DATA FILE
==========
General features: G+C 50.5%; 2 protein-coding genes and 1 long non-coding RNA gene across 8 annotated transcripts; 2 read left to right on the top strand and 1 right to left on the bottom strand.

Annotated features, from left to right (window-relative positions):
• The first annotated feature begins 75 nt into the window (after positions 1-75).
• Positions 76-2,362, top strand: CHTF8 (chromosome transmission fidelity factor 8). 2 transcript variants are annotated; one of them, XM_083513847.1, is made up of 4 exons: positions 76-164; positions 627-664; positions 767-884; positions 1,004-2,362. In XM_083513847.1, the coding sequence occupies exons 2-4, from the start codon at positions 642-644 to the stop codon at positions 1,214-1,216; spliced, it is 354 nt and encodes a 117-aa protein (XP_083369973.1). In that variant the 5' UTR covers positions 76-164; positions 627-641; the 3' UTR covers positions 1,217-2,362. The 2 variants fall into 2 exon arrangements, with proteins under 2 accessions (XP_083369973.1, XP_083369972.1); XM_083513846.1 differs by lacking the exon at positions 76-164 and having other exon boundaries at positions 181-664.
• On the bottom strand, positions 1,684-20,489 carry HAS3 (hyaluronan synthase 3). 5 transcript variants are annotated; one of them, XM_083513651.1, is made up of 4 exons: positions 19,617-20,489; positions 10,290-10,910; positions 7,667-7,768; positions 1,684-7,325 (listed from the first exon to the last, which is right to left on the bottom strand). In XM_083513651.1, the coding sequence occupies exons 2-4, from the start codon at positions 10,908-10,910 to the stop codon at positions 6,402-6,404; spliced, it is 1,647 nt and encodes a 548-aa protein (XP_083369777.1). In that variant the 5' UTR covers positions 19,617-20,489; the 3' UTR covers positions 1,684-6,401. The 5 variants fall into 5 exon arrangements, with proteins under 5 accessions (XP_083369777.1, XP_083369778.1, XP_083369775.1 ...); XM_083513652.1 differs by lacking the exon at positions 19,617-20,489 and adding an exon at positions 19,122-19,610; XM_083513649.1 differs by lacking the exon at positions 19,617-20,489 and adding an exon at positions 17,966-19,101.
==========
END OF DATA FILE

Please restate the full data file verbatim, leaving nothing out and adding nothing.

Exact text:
General features: G+C 50.5%; 2 protein-coding genes and 1 long non-coding RNA gene across 8 annotated transcripts; 2 read left to right on the top strand and 1 right to left on the bottom strand.

Annotated features, from left to right (window-relative positions):
• The first annotated feature begins 75 nt into the window (after positions 1-75).
• Positions 76-2,362, top strand: CHTF8 (chromosome transmission fidelity factor 8). 2 transcript variants are annotated; one of them, XM_083513847.1, is made up of 4 exons: positions 76-164; positions 627-664; positions 767-884; positions 1,004-2,362. In XM_083513847.1, the coding sequence occupies exons 2-4, from the start codon at positions 642-644 to the stop codon at positions 1,214-1,216; spliced, it is 354 nt and encodes a 117-aa protein (XP_083369973.1). In that variant the 5' UTR covers positions 76-164; positions 627-641; the 3' UTR covers positions 1,217-2,362. The 2 variants fall into 2 exon arrangements, with proteins under 2 accessions (XP_083369973.1, XP_083369972.1); XM_083513846.1 differs by lacking the exon at positions 76-164 and having other exon boundaries at positions 181-664.
• On the bottom strand, positions 1,684-20,489 carry HAS3 (hyaluronan synthase 3). 5 transcript variants are annotated; one of them, XM_083513651.1, is made up of 4 exons: positions 19,617-20,489; positions 10,290-10,910; positions 7,667-7,768; positions 1,684-7,325 (listed from the first exon to the last, which is right to left on the bottom strand). In XM_083513651.1, the coding sequence occupies exons 2-4, from the start codon at positions 10,908-10,910 to the stop codon at positions 6,402-6,404; spliced, it is 1,647 nt and encodes a 548-aa protein (XP_083369777.1). In that variant the 5' UTR covers positions 19,617-20,489; the 3' UTR covers positions 1,684-6,401. The 5 variants fall into 5 exon arrangements, with proteins under 5 accessions (XP_083369777.1, XP_083369778.1, XP_083369775.1 ...); XM_083513652.1 differs by lacking the exon at positions 19,617-20,489 and adding an exon at positions 19,122-19,610; XM_083513649.1 differs by lacking the exon at positions 19,617-20,489 and adding an exon at positions 17,966-19,101.